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Ethics & Decision Making Researchers Publish Article on How Religion is Discussed—or Not—in ICUs

Wed, 09/02/2015

“Health Care Professionals’ Responses to Religious or Spiritual Statements by Surrogate Decision Makers During Goals-of-Care Discussions,” published on August 31 in JAMA Internal Medicine, was first-authored by Natalie Ernecoff, MPH, and lead-authored by Douglas White, MD, MAS, with Praewpannarai Buddadhumaruk, RN, MS a co-author. The article has since been picked up by several news outlets since its publication, including TIME Magazine and the Pittsburgh Tribune-Review.

"Physicians Avoid Conversations About Religion in the ICU" – TIME Magazine 

"God is touchy topic in ICU, Pitt study finds" – Pittsburgh Tribune-Review

"Religion rarely part of ICU conversation" – Reuters 

"Doctors Rarely Discuss Religion with Critically Ill, Study Says" – HealthDay 

"Religion, physicians and surrogate decision-makers in the intensive care unit" – Medical Xpress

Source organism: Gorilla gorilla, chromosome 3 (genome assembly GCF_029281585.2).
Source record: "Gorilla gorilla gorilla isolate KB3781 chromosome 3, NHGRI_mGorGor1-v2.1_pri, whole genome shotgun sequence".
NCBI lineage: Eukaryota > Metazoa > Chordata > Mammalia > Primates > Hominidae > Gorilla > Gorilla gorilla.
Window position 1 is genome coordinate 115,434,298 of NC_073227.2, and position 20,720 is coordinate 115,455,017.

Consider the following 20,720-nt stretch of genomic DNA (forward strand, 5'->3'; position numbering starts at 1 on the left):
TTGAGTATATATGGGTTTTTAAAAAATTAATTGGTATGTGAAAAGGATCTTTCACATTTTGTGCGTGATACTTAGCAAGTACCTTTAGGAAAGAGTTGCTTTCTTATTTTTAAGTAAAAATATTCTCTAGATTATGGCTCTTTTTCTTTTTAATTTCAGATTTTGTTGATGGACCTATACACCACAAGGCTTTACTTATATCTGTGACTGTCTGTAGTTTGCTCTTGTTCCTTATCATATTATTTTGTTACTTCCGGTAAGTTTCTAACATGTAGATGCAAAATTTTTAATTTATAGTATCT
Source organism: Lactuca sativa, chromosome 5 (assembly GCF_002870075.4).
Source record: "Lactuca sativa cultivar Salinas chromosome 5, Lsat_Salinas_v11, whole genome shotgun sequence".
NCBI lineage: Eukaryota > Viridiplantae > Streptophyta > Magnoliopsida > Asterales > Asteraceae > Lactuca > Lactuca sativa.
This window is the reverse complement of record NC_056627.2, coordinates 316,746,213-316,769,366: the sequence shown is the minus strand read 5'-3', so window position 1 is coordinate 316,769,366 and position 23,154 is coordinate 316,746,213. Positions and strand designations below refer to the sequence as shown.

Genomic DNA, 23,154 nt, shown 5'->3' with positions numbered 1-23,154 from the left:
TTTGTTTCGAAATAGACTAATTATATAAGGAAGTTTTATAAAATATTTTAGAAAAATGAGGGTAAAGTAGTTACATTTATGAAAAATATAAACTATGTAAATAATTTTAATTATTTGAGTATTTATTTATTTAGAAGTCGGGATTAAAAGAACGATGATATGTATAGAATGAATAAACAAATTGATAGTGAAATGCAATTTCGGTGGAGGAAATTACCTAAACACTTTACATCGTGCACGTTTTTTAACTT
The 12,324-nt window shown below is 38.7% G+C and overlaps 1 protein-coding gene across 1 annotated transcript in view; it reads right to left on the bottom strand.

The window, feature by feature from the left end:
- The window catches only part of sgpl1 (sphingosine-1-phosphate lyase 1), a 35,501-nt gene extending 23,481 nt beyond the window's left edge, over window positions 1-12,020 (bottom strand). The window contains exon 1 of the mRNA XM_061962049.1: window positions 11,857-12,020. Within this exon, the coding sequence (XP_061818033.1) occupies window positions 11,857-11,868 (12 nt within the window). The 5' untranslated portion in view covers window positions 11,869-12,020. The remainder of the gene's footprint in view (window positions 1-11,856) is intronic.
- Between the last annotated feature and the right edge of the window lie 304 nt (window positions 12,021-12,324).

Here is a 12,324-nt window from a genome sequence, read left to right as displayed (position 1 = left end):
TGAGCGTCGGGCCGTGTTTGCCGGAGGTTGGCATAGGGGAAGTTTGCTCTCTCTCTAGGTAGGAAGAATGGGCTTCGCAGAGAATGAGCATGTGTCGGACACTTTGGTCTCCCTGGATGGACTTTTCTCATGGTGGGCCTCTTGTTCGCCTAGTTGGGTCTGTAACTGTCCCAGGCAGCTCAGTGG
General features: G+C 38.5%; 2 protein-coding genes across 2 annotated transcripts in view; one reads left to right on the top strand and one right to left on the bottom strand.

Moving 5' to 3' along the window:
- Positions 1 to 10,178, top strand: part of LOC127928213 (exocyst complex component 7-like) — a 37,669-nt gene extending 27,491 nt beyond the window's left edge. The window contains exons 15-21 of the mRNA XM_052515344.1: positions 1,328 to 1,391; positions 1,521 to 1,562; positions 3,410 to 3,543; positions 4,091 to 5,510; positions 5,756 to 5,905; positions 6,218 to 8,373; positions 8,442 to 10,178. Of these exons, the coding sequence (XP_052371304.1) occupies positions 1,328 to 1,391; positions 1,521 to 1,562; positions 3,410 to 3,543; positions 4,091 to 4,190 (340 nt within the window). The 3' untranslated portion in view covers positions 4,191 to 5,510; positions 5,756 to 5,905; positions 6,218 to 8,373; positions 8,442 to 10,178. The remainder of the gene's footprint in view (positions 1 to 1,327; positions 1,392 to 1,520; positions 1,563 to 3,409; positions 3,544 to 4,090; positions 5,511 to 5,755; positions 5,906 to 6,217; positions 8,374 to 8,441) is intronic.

Natalie Ernecoff, MPH, is currently pursuing a PhD in Health Policy and Management in the Gillings School of Global Public Health at the University of North Carolina, Chapel Hill. From 2011 to July 2015, she was in the Program on Ethics and Decision Making, helping to create and analyze qualitative data sets, and managing a project aimed to support surrogates in the ICU.

Douglas White, MD, MAS, is Director of the Program on Ethics and Decision Making, CRISMA Center, and UPMC Endowed Chair for Ethics in Critical Care Medicine, in the Department of Critical Care Medicine.

Praewpannarai (Pearl) Buddadhumaruk, MS, RN is the biostatistician for all the projects in the Ethics and Decision Making program statistically analyzing the collected quantitative data.